Will Fox News change with America?

After I left the network in 2011, I wondered how it would adapt to a new country. The answer is it won't

By Jordan Chariton
Published July 2, 2013 11:45AM (EDT)
Sarah Palin, Roger Ailes              (AP/Fred Watkins/Reuters/Fred Prouser)
Sarah Palin, Roger Ailes (AP/Fred Watkins/Reuters/Fred Prouser)

As many Americans know, the Supreme Court made history on Wednesday, by affirming marriage equality and clearing the way for gay couples to marry in California. But if you were watching Fox News at the time, this momentous occasion might have eluded you.

Sure, the cable network covered the DOMA decision as it broke mid-morning, giving the essential details to viewers. But then it swiftly moved onto what it apparently deemed more urgent stories, like an IRS credit card spending spree on porn and wine, a Keystone Pipeline corruption scandal featuring a billionaire supporter of the president, and President Obama's allegedly lavish trip to Africa.

As someone who worked at Fox News for two and half years, I can tell you this coverage decision wasn’t surprising -- it fits right into the network's strategy.

I was employed by Fox for two and half years, beginning in 2008 and ending in 2011Unlike other former Fox producers who’ve caused a stir, I’m not here to dish juicy tidbits about secret meetings or specific anchors. I have no gripes to share about the No. 1 rated cable news channel. But my time there -- beginning on the cusp of the Obama age in 2008 as a guest booker for Foxnews.com’s “Strategy Room,” and ending in 2011 working on “Freedom Watch” with Judge Andrew Napolitano -- did give me valuable insight into the network.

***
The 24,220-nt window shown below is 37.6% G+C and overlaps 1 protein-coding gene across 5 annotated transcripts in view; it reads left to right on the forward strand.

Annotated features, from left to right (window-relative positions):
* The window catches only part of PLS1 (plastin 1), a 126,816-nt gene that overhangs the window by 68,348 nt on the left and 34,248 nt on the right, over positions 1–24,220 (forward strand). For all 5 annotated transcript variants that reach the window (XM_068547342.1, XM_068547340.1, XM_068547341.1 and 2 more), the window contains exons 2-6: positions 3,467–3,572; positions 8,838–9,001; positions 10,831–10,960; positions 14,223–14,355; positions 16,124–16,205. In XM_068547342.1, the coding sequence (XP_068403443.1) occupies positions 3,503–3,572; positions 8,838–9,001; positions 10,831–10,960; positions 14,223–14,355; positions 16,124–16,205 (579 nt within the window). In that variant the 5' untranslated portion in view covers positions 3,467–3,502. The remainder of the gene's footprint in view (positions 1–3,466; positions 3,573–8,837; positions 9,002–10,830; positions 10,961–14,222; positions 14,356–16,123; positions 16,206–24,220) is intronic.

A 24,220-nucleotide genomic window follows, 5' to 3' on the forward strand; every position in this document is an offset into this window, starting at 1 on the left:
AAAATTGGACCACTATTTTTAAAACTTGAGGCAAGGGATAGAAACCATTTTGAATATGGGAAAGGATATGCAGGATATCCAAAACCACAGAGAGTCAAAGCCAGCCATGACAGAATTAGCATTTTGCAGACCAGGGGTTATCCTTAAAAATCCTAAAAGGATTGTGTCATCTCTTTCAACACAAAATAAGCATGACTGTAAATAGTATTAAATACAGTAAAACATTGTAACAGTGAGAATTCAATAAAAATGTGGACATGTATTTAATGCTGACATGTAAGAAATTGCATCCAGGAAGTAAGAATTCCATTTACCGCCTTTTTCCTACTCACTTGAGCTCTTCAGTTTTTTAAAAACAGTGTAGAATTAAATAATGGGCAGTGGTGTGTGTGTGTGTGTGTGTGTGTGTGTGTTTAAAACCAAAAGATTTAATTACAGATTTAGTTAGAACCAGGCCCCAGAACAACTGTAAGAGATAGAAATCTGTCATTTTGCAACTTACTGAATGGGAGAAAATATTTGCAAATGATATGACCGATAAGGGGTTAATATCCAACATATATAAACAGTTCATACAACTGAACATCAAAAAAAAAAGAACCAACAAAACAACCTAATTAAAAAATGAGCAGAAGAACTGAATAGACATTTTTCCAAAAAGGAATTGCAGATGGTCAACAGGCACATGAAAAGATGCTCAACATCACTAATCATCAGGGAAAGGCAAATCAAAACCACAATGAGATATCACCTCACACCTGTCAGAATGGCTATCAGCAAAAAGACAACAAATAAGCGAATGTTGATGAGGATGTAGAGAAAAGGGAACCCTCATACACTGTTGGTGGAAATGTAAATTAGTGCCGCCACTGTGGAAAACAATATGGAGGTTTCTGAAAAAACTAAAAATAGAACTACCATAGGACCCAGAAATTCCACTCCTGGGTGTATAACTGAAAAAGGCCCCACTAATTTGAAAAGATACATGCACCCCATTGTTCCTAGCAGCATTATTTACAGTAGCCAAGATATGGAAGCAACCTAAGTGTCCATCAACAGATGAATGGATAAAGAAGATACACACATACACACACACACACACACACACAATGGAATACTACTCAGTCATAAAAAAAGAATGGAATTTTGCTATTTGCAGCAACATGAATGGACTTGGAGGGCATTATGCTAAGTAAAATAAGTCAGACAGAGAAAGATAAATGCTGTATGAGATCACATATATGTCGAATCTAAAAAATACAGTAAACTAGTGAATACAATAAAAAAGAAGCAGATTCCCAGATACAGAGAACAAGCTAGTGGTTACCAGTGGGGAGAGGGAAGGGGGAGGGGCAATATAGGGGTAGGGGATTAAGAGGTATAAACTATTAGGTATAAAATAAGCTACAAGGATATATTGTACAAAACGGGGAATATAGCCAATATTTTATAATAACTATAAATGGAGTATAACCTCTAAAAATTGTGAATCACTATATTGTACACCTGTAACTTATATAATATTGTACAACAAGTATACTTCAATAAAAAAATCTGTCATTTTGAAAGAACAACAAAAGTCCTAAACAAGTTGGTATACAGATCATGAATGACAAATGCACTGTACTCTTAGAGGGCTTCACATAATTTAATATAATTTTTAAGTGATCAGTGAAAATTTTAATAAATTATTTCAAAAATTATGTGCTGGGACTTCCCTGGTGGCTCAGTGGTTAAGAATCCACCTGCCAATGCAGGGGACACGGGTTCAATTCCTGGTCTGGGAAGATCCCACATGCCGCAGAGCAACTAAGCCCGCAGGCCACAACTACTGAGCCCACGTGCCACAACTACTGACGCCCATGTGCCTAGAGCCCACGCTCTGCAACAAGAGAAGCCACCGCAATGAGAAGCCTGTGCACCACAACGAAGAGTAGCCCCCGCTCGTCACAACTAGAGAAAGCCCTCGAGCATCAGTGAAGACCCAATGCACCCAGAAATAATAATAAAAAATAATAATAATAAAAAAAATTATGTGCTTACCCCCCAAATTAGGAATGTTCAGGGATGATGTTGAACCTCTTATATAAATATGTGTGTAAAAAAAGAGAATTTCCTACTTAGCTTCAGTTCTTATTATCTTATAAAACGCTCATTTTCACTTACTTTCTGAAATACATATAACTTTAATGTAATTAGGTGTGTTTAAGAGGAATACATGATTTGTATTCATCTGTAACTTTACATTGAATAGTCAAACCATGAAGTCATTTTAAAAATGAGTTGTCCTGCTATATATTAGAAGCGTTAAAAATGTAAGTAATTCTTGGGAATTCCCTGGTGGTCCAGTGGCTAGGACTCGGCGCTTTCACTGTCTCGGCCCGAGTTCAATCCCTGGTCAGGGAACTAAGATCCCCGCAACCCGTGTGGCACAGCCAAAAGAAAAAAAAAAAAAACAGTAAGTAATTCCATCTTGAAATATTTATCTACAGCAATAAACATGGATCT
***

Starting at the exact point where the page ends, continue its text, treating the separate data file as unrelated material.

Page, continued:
As I watched Wednesday’s coverage of the DOMA ruling, I viewed it from a larger angle, focusing on the overall direction the network has taken in an Obama second term. The first term, of course, featured an opinion lineup whose mission was to make him a one-term president -- and famously fell apart quickly on Election Day. Witnessing the epic on-air breakdown by Karl Rove, followed by a hectic race down the hallway by Megyn Kelly to ask pollsters if the Ohio victory call was accurate, I was curious to see where this Fox train would go next. Which direction would Roger Ailes, the dual genius of TV production and political strategy, take, with a country seemingly shifting more left of center?

The choice before Ailes was simple: Move Fox back to a more moderate center, or continue to be the reflexive critic of Obama, serving his audience the red meat conservative opinion it relies on, with hopes of a repeat of the 2010 Republican midterm shellacking in 2014.

In making this decision, the considerations were obvious: What would both rate well and help the GOP at the ballot?

To figure out which direction Ailes took, consider the stories Fox has covered at length following Obama’s reelection: the already months-old Benghazi attack, Obama trying to tighten gun laws, the IRS targeting conservatives, and wall-to-wall Associated Press hacking outrage. The first six months of Obama’s second term may not be a time of conservative achievement, but it sure has been entertaining for Fox loyalists.

The network's decision to remain steadfast to the right -- even with a convincing Obama victory marked by a big majority of Latinos and young Americans clobbering the GOP’s electoral hopes -- might seem like a miscalculation. But like anything Ailes does, it has been well thought out and planned.